Q. My new rewards credit card sounded great, but my cash back has been less than rewarding. How do I get the real scoop on these plastic promises?
A. You're not alone in your disappointment. Although cash back, free air miles and other incentives sound great, there are so many strings attached to reward cards that both Consumer Reports and Bankrate.com conclude in recent studies that most folks are better off with no-frills plastic—especially if they carry a balance.
Reward cards typically have higher interest rates and annual fees, and rewards are often capped. Rewards may also be contingent on your meeting high spending minimums ($6,500 a year in the case of CR's top cash-back pick, AmEx's Blue Cash). And restrictive or confusing definitions of what’s included in cash-back promises may mean that cash back on travel charges may not apply to airlines, gasoline or rental cars. Maybe that's why nearly half of rewards cardholders never or rarely bother to use their paybacks, according to a 2006 GMAC Mortgage and Harris Interactive survey.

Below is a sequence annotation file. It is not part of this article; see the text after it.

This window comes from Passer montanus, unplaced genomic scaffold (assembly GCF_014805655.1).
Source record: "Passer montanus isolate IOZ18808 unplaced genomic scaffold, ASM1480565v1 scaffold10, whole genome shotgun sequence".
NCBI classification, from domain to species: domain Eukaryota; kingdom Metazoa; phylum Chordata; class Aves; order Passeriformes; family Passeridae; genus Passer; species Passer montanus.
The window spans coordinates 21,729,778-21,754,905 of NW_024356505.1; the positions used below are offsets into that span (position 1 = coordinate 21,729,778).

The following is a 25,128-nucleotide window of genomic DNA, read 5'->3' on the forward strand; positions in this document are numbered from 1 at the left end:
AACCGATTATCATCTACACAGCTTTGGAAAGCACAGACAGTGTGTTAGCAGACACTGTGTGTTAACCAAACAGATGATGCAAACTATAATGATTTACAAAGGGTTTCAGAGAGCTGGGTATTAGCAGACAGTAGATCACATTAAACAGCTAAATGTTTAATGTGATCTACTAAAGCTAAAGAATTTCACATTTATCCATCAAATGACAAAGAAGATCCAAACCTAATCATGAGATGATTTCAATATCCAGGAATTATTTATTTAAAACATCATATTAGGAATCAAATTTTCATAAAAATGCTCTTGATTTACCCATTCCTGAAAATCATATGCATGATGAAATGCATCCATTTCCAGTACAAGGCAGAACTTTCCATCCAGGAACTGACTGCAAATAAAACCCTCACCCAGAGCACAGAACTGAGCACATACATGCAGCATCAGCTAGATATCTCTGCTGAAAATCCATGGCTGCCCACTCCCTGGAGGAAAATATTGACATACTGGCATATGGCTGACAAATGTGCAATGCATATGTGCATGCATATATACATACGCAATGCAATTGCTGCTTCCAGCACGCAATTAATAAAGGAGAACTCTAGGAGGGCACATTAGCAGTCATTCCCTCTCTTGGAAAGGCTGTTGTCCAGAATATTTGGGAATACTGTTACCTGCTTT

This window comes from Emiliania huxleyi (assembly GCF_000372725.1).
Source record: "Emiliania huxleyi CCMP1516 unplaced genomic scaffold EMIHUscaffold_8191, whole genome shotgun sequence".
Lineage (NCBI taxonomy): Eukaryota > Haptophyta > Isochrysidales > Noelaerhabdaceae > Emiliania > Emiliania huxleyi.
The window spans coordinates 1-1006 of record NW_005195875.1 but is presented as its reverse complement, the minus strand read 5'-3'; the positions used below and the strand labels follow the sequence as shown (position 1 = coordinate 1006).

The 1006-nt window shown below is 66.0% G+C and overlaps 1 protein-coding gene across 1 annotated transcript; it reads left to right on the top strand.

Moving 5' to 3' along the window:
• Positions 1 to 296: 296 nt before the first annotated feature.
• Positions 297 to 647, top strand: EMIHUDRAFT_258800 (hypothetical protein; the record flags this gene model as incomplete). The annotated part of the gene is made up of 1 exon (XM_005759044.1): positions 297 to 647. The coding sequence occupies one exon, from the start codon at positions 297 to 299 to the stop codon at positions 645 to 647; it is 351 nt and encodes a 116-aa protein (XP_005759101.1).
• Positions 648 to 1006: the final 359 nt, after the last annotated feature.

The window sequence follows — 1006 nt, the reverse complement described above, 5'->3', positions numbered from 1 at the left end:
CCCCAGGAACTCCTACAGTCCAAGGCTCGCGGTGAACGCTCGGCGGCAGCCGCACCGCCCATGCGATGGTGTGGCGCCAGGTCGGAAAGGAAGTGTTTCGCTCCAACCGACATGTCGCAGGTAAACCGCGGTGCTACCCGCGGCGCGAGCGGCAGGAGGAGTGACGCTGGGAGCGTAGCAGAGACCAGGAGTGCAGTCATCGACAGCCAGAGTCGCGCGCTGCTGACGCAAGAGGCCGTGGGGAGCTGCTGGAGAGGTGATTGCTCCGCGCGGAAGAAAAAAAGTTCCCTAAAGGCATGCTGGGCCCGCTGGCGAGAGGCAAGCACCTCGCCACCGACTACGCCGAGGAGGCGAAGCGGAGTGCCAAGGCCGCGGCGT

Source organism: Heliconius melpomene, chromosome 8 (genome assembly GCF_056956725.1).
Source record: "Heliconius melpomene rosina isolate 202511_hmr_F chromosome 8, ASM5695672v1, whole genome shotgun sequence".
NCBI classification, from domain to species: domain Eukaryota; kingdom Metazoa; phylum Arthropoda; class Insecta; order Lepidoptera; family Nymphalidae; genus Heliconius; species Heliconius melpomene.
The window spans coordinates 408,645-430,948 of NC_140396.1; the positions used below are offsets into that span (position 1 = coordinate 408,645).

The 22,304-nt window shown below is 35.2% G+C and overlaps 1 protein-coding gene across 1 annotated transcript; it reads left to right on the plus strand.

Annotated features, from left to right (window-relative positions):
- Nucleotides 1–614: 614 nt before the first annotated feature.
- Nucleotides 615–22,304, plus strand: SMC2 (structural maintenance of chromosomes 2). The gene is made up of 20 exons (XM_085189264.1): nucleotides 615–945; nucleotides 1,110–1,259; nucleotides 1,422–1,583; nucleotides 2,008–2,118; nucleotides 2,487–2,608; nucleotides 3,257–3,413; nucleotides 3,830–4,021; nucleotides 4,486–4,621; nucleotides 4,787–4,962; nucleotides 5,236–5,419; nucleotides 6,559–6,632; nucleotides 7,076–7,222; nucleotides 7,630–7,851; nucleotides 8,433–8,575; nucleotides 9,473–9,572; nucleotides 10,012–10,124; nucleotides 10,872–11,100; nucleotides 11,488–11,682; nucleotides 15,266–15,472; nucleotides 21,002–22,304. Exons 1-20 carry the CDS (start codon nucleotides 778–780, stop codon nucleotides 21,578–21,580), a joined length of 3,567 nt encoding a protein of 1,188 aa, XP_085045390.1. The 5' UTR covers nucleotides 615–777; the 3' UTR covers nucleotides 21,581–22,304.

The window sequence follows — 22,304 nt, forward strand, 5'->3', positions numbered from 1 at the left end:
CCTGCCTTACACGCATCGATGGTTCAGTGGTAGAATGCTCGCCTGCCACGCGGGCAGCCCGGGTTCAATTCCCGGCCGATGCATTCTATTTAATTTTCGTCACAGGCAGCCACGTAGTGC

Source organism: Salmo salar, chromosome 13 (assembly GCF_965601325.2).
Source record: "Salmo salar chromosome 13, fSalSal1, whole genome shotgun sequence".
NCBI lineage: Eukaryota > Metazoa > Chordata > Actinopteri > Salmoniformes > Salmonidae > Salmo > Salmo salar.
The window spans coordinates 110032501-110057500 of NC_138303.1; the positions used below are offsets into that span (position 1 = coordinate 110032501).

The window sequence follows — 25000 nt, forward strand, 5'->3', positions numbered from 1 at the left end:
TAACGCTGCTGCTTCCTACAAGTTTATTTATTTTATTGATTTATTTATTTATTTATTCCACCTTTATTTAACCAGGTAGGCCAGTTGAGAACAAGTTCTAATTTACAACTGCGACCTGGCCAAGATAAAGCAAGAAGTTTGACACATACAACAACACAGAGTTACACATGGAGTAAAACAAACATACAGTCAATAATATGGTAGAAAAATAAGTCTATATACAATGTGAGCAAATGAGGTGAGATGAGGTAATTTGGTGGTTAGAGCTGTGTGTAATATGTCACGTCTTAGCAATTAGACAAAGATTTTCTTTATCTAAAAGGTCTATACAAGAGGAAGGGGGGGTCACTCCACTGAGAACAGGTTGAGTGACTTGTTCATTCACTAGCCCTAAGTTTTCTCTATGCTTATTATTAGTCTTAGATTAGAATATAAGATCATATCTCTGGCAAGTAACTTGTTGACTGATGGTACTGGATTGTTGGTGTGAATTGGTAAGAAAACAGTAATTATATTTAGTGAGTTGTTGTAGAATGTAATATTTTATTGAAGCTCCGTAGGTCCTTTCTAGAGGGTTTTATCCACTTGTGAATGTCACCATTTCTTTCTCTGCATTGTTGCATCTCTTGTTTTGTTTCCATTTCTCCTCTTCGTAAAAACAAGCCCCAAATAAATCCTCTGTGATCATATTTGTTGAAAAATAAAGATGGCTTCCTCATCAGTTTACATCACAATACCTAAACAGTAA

Review rewards credit cards here or visit any of these websites: credit.com, creditcards.com, indexcreditcards.com and cardtrak.com. Realize, however, that the terms published on those websites are typically provided by the card issuer, so expect the small-print restrictions and loopholes to be omitted.
Sid Kirchheimer is the author of Scam-Proof Your Life (AARP Books/Sterling).